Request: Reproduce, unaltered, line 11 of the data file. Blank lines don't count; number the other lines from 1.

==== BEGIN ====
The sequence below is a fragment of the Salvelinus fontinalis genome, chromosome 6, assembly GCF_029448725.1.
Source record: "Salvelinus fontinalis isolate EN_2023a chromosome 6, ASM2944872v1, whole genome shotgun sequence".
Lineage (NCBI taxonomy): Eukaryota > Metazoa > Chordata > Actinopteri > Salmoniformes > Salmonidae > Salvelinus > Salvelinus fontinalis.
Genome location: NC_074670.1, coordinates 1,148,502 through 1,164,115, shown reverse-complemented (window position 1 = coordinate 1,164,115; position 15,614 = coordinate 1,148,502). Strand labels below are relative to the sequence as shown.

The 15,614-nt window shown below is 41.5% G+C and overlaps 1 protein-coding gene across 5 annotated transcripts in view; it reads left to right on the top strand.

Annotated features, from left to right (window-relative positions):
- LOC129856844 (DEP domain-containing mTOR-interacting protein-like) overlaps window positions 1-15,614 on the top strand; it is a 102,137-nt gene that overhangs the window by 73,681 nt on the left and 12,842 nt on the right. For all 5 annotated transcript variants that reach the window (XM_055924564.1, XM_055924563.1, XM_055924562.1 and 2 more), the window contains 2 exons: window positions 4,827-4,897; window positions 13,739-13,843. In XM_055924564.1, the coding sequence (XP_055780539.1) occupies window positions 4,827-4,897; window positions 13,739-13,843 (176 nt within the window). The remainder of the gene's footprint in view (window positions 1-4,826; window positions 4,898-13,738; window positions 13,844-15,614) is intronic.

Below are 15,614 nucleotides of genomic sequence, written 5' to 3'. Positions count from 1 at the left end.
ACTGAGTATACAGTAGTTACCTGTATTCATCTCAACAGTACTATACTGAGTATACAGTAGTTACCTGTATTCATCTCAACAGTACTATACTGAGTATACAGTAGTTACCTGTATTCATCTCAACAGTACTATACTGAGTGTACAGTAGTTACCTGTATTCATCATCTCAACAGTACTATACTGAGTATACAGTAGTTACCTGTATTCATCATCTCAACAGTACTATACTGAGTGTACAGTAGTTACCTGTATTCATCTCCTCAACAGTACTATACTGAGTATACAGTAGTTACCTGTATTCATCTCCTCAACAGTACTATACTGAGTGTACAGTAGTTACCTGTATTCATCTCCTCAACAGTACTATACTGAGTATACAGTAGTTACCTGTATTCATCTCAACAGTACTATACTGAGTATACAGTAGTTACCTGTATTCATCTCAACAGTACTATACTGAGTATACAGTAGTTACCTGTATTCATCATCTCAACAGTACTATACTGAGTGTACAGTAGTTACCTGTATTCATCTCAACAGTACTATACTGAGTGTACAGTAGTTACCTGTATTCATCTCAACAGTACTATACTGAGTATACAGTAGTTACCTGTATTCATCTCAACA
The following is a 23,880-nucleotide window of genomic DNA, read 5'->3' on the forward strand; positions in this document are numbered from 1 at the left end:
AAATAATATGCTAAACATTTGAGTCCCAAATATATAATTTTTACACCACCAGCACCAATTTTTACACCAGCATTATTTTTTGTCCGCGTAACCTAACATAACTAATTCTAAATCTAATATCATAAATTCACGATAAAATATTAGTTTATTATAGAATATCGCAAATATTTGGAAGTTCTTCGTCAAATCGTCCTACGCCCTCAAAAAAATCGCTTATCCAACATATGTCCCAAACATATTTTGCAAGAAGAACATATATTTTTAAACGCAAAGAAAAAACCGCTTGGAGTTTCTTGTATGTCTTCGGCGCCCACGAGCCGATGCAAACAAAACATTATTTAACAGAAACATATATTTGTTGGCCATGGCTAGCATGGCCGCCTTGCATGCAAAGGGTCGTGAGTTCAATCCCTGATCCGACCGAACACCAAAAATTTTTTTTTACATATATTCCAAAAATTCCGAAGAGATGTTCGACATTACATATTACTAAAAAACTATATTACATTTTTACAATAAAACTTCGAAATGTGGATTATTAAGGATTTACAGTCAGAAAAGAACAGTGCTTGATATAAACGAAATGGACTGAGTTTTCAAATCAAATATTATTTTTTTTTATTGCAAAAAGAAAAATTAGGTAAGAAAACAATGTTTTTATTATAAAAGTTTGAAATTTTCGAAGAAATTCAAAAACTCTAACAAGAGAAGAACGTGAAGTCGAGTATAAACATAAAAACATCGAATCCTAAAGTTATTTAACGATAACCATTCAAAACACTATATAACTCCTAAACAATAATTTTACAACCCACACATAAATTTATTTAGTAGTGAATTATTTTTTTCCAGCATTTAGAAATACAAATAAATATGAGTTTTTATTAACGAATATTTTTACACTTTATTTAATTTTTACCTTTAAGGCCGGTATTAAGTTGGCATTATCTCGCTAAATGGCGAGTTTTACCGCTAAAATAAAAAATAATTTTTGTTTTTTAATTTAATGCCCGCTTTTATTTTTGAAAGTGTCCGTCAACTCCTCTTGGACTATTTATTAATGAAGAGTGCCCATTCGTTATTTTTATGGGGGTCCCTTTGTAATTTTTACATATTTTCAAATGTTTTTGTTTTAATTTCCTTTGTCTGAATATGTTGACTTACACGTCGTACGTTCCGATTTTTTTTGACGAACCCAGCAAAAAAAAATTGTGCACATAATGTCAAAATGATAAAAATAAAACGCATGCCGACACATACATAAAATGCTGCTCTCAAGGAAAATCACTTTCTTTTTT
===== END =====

AAATAATATGCTAAACATTTGAGTCCCAAATATATAATTTTTACACCACCAGCACCAATTTTTACACCAGCATTATTTTTTGTCCGCGTAACCTAACATAACTAATTCTAAATCTAATATCATAAATTCACGATAAAATATTAGTTTATTATAGAATATCGCAAATATTTGGAAGTTCTTCGTCAAATCGTCCTACGCCCTCAAAAAAATCGCTTATCCAACATATGTCCCAAACATATTTTGCAAGAAGAACATATATTTTTAAACGCAAAGAAAAAACCGCTTGGAGTTTCTTGTATGTCTTCGGCGCCCACGAGCCGATGCAAACAAAACATTATTTAACAGAAACATATATTTGTTGGCCATGGCTAGCATGGCCGCCTTGCATGCAAAGGGTCGTGAGTTCAATCCCTGATCCGACCGAACACCAAAAATTTTTTTTTACATATATTCCAAAAATTCCGAAGAGATGTTCGACATTACATATTACTAAAAAACTATATTACATTTTTACAATAAAACTTCGAAATGTGGATTATTAAGGATTTACAGTCAGAAAAGAACAGTGCTTGATATAAACGAAATGGACTGAGTTTTCAAATCAAATATTATTTTTTTTTATTGCAAAAAGAAAAATTAGGTAAGAAAACAATGTTTTTATTATAAAAGTTTGAAATTTTCGAAGAAATTCAAAAACTCTAACAAGAGAAGAACGTGAAGTCGAGTATAAACATAAAAACATCGAATCCTAAAGTTATTTAACGATAACCATTCAAAACACTATATAACTCCTAAACAATAATTTTACAACCCACACATAAATTTATTTAGTAGTGAATTATTTTTTTCCAGCATTTAGAAATACAAATAAATATGAGTTTTTATTAACGAATATTTTTACACTTTATTTAATTTTTACCTTTAAGGCCGGTATTAAGTTGGCATTATCTCGCTAAATGGCGAGTTTTACCGCTAAAATAAAAAATAATTTTTGTTTTTTAATTTAATGCCCGCTTTTATTTTTGAAAGTGTCCGTCAACTCCTCTTGGACTATTTATTAATGAAGAGTGCCCATTCGTTATTTTTATGGGGGTCCCTTTGTAATTTTTACATATTTTCAAATGTTTTTGTTTTAATTTCCTTTGTCTGAATATGTTGACTTACACGTCGTACGTTCCGATTTTTTTTGACGAACCCAGCAAAAAAAAATTGTGCACATAATGTCAAAATGATAAAAATAAAACGCATGCCGACACATACATAAAATGCTGCTCTCAAGGAAAATCACTTTCTTTTTT